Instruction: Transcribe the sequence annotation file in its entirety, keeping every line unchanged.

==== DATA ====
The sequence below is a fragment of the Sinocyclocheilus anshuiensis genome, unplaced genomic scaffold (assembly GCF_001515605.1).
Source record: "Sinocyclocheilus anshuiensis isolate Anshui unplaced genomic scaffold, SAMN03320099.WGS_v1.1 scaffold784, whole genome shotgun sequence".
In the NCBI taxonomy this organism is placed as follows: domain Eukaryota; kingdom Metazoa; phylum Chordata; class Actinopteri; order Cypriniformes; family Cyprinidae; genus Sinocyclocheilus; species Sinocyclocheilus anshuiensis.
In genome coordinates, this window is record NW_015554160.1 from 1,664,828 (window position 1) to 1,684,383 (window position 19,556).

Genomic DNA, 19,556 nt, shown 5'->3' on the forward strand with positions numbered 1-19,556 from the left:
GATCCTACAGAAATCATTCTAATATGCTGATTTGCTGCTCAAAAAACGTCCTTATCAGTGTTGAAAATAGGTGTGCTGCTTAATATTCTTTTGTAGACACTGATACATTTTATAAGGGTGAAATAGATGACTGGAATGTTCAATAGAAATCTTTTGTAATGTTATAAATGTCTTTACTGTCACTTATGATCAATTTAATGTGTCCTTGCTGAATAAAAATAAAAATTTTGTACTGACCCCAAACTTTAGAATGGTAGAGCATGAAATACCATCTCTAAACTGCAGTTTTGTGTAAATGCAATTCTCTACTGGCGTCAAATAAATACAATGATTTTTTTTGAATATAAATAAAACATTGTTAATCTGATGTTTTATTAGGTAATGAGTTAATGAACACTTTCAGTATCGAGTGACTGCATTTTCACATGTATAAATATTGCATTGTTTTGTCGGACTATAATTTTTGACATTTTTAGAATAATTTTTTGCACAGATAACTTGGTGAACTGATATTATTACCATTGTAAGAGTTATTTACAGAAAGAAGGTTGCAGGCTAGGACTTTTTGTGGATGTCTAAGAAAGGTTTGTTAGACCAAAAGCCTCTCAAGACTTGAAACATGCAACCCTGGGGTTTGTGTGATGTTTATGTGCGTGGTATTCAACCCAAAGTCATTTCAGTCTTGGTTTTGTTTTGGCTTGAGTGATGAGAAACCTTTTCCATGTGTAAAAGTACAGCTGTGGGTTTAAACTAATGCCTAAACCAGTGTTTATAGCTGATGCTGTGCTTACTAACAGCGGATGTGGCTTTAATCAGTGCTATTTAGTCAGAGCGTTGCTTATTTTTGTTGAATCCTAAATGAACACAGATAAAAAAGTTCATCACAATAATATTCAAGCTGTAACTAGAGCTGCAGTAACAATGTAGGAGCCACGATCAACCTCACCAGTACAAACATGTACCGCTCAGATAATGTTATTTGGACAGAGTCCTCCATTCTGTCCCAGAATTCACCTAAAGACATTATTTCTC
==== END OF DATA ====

The sequence below is a fragment of the Sinocyclocheilus anshuiensis genome, unplaced genomic scaffold (assembly GCF_001515605.1).
Source record: "Sinocyclocheilus anshuiensis isolate Anshui unplaced genomic scaffold, SAMN03320099.WGS_v1.1 scaffold784, whole genome shotgun sequence".
In the NCBI taxonomy this organism is placed as follows: domain Eukaryota; kingdom Metazoa; phylum Chordata; class Actinopteri; order Cypriniformes; family Cyprinidae; genus Sinocyclocheilus; species Sinocyclocheilus anshuiensis.
In genome coordinates, this window is record NW_015554160.1 from 1,664,828 (window position 1) to 1,684,383 (window position 19,556).

Genomic DNA, 19,556 nt, shown 5'->3' on the forward strand with positions numbered 1-19,556 from the left:
GATCCTACAGAAATCATTCTAATATGCTGATTTGCTGCTCAAAAAACGTCCTTATCAGTGTTGAAAATAGGTGTGCTGCTTAATATTCTTTTGTAGACACTGATACATTTTATAAGGGTGAAATAGATGACTGGAATGTTCAATAGAAATCTTTTGTAATGTTATAAATGTCTTTACTGTCACTTATGATCAATTTAATGTGTCCTTGCTGAATAAAAATAAAAATTTTGTACTGACCCCAAACTTTAGAATGGTAGAGCATGAAATACCATCTCTAAACTGCAGTTTTGTGTAAATGCAATTCTCTACTGGCGTCAAATAAATACAATGATTTTTTTTGAATATAAATAAAACATTGTTAATCTGATGTTTTATTAGGTAATGAGTTAATGAACACTTTCAGTATCGAGTGACTGCATTTTCACATGTATAAATATTGCATTGTTTTGTCGGACTATAATTTTTGACATTTTTAGAATAATTTTTTGCACAGATAACTTGGTGAACTGATATTATTACCATTGTAAGAGTTATTTACAGAAAGAAGGTTGCAGGCTAGGACTTTTTGTGGATGTCTAAGAAAGGTTTGTTAGACCAAAAGCCTCTCAAGACTTGAAACATGCAACCCTGGGGTTTGTGTGATGTTTATGTGCGTGGTATTCAACCCAAAGTCATTTCAGTCTTGGTTTTGTTTTGGCTTGAGTGATGAGAAACCTTTTCCATGTGTAAAAGTACAGCTGTGGGTTTAAACTAATGCCTAAACCAGTGTTTATAGCTGATGCTGTGCTTACTAACAGCGGATGTGGCTTTAATCAGTGCTATTTAGTCAGAGCGTTGCTTATTTTTGTTGAATCCTAAATGAACACAGATAAAAAAGTTCATCACAATAATATTCAAGCTGTAACTAGAGCTGCAGTAACAATGTAGGAGCCACGATCAACCTCACCAGTACAAACATGTACCGCTCAGATAATGTTATTTGGACAGAGTCCTCCATTCTGTCCCAGAATTCACCTAAAGACATTATTTCTC